6. CMS Collaboration, “Observation of the SM scalar boson decaying to a pair of leptons with the CMS experiment at the LHC”, CMS PAS HIG-16-043. CERN-EP-2017-181.
  7. M. Cacciari and G. P. Salam, “Dispelling the N myth for the kt jet-finder”, Phys. Lett. B 641 (2006) 57, arXiv:hep-ph/0512210.
  8. CMS Collaboration, “Reconstruction and identification of τ lepton decays to hadrons and at CMS”, JINST 11 (2016) P01019, doi:10.1088/1748-0221/11/01/P01019, arXiv:1510.07488.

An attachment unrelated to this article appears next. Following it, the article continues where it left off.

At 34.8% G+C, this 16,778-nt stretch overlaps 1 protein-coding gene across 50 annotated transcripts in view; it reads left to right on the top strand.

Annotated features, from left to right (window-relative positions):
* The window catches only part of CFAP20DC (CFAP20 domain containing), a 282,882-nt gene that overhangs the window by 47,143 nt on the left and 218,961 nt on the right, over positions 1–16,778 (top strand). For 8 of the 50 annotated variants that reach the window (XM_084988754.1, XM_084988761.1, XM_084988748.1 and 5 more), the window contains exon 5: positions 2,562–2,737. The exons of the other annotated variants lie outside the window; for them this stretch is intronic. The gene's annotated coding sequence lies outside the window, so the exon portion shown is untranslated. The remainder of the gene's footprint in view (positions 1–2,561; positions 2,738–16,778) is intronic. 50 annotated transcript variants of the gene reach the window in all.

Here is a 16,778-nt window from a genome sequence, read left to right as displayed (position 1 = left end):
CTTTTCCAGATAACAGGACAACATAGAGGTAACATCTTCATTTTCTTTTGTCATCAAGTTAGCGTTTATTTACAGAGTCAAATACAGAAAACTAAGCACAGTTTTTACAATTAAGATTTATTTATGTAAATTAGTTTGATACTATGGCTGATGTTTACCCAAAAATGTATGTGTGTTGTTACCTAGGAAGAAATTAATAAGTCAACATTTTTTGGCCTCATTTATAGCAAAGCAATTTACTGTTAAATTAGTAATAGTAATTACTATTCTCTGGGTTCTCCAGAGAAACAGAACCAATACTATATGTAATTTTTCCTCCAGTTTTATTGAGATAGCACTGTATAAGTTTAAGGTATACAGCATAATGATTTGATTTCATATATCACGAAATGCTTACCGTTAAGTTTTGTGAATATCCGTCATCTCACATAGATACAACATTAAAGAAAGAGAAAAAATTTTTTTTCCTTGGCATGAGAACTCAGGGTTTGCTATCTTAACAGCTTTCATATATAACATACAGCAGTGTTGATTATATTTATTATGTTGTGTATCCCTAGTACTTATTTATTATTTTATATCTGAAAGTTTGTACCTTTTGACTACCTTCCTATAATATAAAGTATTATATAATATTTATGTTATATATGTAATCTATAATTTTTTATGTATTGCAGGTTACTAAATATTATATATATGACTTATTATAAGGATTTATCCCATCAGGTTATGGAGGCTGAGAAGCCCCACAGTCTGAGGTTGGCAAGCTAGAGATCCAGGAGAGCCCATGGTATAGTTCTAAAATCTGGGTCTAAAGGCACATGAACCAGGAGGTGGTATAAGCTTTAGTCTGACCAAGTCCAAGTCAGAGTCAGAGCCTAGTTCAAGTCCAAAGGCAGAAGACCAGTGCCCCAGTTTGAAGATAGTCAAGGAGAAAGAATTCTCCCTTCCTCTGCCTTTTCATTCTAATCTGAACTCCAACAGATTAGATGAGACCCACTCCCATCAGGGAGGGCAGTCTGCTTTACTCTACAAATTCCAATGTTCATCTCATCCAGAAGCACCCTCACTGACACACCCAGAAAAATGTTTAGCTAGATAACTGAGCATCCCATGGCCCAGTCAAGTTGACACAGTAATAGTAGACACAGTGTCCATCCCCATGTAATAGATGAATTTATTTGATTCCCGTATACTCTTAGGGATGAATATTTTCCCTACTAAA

9. CMS Collaboration, “Measurement of Higgs boson production and properties in the WW decay channel with leptonic final states”, JHEP 01 (2014) 096, arXiv:1312.1129.
  10. CMS Collaboration, “First results on Higgs to WW at = 13 TeV”, CMS PAS HIG-15-003. CERN 2161793.
  11. S. Chatrchyan et al. [CMS Collaboration], “Search for a standard model-like Higgs boson in the and decay channels at the LHC”, Phys. Lett. B 744 (2015) 184.
  12. CMS Collaboration,“Performance of CMS muon reconstruction in pp collision events at = 7 TeV”, J. Instrum. 7 (2012) P10002.